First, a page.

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Luxembourg National Research Fund

Dr Aurélia Chenu awarded FNR ATTRACT Fellowship


Aurélia Chenu, who joined the University of Luxembourg in January 2021, recently was awarded a ATTRACT fellowship from the FNR to create her own group in quantum physics. She is now an Associate Professor in the Department of Physics and Materials Science and leads the group on quantum dynamics and control. The ATTRACT grant is doted with 2 MEUR over five years.

“The Physics research unit at the University of Luxembourg has developed impressively over the last few years. I am very pleased that the FNR can reinforce the excellence of this unit by supporting Professor Aurélia Chénu in her research in the emerging and important field of open quantum systems.” – Marc Schiltz, FNR CEO

Any realistic quantum system, due to its small size, inevitably interacts with the surrounding medium, making it “open”. Open quantum systems represent a wide variety of systems, ranging from simple building blocks (atoms, molecules) to complex mesoscopic systems (spin chains, molecular networks). Their study has led to advances in fields such as quantum optics, quantum control and physical chemistry. Today’s conventional concepts and material performance are governed by quantum properties and associated dynamical processes. Understanding the underlying dynamical properties is therefore essential to identify system arrangements with optimised functions.

At the same time, the control of dynamical processes is necessary to advance quantum technologies, in particular to protect quantum coherence and reduce dissipation, to make processes faster and more energy efficient. Progress in the field of fast quantum control has been mainly restricted to closed systems, which limits the scope of application. Despite considerable progress, a general framework is currently lacking to understand how dissipation and decoherence can be exploited and optimised to protect useful quantum features and control quantum systems.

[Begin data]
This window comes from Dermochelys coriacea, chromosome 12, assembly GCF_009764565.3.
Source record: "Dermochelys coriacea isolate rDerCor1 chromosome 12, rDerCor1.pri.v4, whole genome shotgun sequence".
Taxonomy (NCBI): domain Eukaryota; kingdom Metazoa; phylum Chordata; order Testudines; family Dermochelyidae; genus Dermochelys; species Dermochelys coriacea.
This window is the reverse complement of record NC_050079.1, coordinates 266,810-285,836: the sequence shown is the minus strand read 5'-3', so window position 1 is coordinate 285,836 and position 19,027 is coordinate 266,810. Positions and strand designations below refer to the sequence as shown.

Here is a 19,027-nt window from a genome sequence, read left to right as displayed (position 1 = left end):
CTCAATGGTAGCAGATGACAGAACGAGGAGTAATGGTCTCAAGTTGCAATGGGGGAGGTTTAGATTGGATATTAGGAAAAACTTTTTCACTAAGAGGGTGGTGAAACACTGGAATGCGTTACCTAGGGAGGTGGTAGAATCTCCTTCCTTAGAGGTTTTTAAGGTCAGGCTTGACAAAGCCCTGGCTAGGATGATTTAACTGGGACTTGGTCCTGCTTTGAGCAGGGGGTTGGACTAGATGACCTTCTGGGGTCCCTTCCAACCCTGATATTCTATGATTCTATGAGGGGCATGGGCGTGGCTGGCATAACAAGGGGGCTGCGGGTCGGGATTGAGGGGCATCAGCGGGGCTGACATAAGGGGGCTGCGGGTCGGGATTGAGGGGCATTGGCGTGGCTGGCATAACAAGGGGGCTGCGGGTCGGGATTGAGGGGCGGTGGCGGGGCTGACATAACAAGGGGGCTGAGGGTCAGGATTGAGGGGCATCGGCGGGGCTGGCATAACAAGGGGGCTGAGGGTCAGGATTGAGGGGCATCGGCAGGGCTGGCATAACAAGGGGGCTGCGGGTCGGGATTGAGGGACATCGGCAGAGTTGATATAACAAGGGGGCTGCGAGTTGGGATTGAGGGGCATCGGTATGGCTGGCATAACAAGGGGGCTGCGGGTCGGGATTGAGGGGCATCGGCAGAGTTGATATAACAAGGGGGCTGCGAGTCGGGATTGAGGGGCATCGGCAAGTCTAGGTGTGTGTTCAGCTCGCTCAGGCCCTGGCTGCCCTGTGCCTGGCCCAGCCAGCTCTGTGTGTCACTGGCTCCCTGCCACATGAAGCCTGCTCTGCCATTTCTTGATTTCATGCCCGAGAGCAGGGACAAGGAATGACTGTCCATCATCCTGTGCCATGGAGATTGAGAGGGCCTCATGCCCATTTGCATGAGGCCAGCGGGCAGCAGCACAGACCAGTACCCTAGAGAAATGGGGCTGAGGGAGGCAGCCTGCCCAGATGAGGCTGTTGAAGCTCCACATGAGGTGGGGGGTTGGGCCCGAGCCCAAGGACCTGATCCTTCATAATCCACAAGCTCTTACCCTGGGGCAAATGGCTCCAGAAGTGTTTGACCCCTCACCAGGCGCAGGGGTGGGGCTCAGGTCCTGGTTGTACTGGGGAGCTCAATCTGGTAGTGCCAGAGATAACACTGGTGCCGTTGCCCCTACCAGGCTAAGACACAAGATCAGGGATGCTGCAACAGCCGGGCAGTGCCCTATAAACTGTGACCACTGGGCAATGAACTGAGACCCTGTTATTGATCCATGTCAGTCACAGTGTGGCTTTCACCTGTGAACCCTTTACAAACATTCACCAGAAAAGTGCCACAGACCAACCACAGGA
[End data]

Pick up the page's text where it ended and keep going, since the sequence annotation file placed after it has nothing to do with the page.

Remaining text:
Aurélia Chenu has been working in the broad field of quantum science and technology for over nine years. She will now create a group that brings unique analytical and numerical expertise in the dynamics of open quantum systems. While her research is primarily fundamental in nature and driven by the desire to understand, she also wants to contribute to society by proposing solutions for sustainable energy production.

The broad scope of the project, encompassing analytical models, computer science, technology and materials, will foster interaction within the University of Luxembourg and beyond.

“We aim to generate control protocols that manage dissipation and decoherence to achieve a target quantum state or quantum dynamics, by combining analytical and numerical tools. By protecting nature’s fragile quantum properties, we can find new ways to optimise quantum transport in dissipative networks for efficient energy harvesting systems. Instead of trying to suppress the effect of the environment, we seek to exploit and optimise it to protect the useful quantum features of the system.”

My hope is that we can help steer the search for new materials for artificial photovoltaics towards a systematic and quantitative approach, develop new ideas for quantum computing or stimulate projects merging physics and biology. The potential is enormous and we need to develop quantum science and technology in Luxembourg, helping to build international leadership in these emerging future technologies.”

“This FNR ATTRACT Fellowship is an excellent opportunity to advance an innovative project and establish my own research group at the University. It will reinforce my status as an internationally recognised expert in the field of quantum science and technology. This is a key area of research, with emerging applications to develop quantum computers and efficient solar energy conversion systems. As such, it has great potential to provide new and timely solutions to emerging technologies. Being at the interface of physics, biology, materials science and technology, the proposed project offers an ideal training platform, attractive to young researchers. I am looking forward to contributing to the training of competent researchers and scientific excellence here in Luxembourg.” Prof Dr Aurélia Chenu

This text is adapted from the original version published on the website of the University of Luxembourg.

About the FNR ATTRACT programme

The ATTRACT programme is designed for researchers not yet established in Luxembourg, who demonstrate the potential to become leaders in their field of research. The scheme offers promising junior researchers the opportunity to set up their own research team within one of the country’s research institutions. ATTRACT grants are between 1.5 MEUR and 2 MEUR over five years.

Go to ATTRACT programme page

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